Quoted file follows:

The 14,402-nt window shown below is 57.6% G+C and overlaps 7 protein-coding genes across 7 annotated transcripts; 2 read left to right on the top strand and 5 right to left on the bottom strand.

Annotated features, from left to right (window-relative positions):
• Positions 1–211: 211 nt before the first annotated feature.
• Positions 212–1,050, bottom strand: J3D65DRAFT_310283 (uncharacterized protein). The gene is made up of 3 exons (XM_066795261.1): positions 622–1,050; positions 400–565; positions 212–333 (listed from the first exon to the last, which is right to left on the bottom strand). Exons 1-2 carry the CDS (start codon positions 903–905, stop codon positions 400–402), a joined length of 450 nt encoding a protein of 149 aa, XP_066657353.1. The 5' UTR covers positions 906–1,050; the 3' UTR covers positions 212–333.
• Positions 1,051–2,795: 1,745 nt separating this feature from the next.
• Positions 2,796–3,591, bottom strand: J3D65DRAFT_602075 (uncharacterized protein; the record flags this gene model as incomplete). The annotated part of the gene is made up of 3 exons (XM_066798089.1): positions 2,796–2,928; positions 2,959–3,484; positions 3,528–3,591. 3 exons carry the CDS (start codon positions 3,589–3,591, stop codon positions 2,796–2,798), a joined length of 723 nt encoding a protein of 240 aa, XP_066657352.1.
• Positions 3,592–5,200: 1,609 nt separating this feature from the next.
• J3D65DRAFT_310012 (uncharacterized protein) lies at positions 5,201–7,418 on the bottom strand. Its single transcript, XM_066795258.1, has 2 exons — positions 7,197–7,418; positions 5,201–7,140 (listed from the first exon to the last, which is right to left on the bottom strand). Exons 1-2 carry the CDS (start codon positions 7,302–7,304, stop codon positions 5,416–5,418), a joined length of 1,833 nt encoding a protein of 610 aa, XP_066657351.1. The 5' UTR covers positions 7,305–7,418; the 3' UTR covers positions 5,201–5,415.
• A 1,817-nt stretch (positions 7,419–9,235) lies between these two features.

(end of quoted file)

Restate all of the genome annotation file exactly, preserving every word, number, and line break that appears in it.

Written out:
The 14,402-nt window shown below is 57.6% G+C and overlaps 7 protein-coding genes across 7 annotated transcripts; 2 read left to right on the top strand and 5 right to left on the bottom strand.

Annotated features, from left to right (window-relative positions):
• Positions 1–211: 211 nt before the first annotated feature.
• Positions 212–1,050, bottom strand: J3D65DRAFT_310283 (uncharacterized protein). The gene is made up of 3 exons (XM_066795261.1): positions 622–1,050; positions 400–565; positions 212–333 (listed from the first exon to the last, which is right to left on the bottom strand). Exons 1-2 carry the CDS (start codon positions 903–905, stop codon positions 400–402), a joined length of 450 nt encoding a protein of 149 aa, XP_066657353.1. The 5' UTR covers positions 906–1,050; the 3' UTR covers positions 212–333.
• Positions 1,051–2,795: 1,745 nt separating this feature from the next.
• Positions 2,796–3,591, bottom strand: J3D65DRAFT_602075 (uncharacterized protein; the record flags this gene model as incomplete). The annotated part of the gene is made up of 3 exons (XM_066798089.1): positions 2,796–2,928; positions 2,959–3,484; positions 3,528–3,591. 3 exons carry the CDS (start codon positions 3,589–3,591, stop codon positions 2,796–2,798), a joined length of 723 nt encoding a protein of 240 aa, XP_066657352.1.
• Positions 3,592–5,200: 1,609 nt separating this feature from the next.
• J3D65DRAFT_310012 (uncharacterized protein) lies at positions 5,201–7,418 on the bottom strand. Its single transcript, XM_066795258.1, has 2 exons — positions 7,197–7,418; positions 5,201–7,140 (listed from the first exon to the last, which is right to left on the bottom strand). Exons 1-2 carry the CDS (start codon positions 7,302–7,304, stop codon positions 5,416–5,418), a joined length of 1,833 nt encoding a protein of 610 aa, XP_066657351.1. The 5' UTR covers positions 7,305–7,418; the 3' UTR covers positions 5,201–5,415.
• A 1,817-nt stretch (positions 7,419–9,235) lies between these two features.